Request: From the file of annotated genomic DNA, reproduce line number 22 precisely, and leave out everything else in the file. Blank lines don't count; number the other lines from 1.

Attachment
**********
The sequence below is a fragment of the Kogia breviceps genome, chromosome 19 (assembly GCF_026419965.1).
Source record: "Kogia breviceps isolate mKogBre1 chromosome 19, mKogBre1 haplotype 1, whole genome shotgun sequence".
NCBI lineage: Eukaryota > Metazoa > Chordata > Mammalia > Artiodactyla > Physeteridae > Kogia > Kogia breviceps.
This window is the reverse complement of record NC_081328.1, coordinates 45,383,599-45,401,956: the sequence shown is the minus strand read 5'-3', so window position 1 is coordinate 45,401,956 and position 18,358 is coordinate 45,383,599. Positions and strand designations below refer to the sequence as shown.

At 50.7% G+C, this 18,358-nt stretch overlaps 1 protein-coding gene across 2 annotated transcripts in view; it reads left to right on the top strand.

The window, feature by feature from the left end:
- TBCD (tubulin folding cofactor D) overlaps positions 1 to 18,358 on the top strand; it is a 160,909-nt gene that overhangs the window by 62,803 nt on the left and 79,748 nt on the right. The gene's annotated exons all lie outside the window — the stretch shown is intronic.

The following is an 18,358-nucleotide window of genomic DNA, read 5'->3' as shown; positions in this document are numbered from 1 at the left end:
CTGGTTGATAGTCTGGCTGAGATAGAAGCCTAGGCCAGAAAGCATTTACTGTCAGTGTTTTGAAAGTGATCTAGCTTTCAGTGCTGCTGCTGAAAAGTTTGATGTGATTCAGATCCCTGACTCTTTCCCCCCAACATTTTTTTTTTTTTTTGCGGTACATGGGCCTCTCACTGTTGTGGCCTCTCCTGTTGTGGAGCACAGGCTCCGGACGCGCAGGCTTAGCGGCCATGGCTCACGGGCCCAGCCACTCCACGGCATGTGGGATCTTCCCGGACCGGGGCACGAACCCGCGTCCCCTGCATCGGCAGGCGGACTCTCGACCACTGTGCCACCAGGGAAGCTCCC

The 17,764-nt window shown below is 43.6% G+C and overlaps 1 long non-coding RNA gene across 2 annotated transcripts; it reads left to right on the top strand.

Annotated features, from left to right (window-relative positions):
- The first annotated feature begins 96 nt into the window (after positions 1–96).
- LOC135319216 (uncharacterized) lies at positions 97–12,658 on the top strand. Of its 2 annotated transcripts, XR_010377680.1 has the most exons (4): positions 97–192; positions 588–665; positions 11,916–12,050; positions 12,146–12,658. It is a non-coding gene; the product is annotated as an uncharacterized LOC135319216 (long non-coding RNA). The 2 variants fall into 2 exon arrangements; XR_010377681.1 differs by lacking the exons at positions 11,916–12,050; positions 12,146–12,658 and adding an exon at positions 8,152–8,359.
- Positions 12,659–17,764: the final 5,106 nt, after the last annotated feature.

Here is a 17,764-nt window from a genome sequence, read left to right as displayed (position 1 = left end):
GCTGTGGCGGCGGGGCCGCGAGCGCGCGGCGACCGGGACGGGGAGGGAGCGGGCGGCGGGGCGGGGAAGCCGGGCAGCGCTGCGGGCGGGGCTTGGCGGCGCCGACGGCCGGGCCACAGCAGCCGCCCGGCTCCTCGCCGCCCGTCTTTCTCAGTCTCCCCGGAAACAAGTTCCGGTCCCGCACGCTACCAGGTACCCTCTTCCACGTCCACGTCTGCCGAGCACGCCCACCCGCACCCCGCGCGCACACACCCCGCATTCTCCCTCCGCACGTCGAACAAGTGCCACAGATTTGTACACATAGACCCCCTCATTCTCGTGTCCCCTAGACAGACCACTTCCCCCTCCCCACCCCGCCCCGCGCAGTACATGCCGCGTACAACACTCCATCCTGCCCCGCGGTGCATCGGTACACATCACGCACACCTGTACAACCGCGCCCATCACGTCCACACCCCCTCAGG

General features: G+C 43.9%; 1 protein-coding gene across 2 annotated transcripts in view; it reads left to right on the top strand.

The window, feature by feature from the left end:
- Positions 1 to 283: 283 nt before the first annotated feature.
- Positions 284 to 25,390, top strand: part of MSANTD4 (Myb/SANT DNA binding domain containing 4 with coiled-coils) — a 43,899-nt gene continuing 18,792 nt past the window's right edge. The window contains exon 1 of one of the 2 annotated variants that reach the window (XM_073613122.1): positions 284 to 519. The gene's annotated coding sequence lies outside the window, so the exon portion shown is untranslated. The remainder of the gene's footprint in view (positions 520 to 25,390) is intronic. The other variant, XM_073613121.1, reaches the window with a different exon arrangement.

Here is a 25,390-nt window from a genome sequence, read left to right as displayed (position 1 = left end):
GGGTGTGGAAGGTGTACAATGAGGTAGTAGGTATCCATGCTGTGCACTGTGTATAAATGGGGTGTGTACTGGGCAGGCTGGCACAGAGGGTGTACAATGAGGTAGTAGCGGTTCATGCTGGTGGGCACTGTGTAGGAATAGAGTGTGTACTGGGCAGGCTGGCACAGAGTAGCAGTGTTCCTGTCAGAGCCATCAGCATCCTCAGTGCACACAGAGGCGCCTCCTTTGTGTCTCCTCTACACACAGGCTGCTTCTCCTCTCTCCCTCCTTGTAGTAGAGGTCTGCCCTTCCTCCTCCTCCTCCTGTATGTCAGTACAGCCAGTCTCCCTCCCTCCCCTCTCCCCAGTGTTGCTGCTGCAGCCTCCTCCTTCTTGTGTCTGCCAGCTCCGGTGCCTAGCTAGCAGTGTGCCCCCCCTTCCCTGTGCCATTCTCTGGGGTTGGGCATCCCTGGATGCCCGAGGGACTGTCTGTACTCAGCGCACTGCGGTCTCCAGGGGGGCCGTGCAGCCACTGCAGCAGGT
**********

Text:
GGGTGTGGAAGGTGTACAATGAGGTAGTAGGTATCCATGCTGTGCACTGTGTATAAATGGGGTGTGTACTGGGCAGGCTGGCACAGAGGGTGTACAATGAGGTAGTAGCGGTTCATGCTGGTGGGCACTGTGTAGGAATAGAGTGTGTACTGGGCAGGCTGGCACAGAGTAGCAGTGTTCCTGTCAGAGCCATCAGCATCCTCAGTGCACACAGAGGCGCCTCCTTTGTGTCTCCTCTACACACAGGCTGCTTCTCCTCTCTCCCTCCTTGTAGTAGAGGTCTGCCCTTCCTCCTCCTCCTCCTGTATGTCAGTACAGCCAGTCTCCCTCCCTCCCCTCTCCCCAGTGTTGCTGCTGCAGCCTCCTCCTTCTTGTGTCTGCCAGCTCCGGTGCCTAGCTAGCAGTGTGCCCCCCCTTCCCTGTGCCATTCTCTGGGGTTGGGCATCCCTGGATGCCCGAGGGACTGTCTGTACTCAGCGCACTGCGGTCTCCAGGGGGGCCGTGCAGCCACTGCAGCAGGT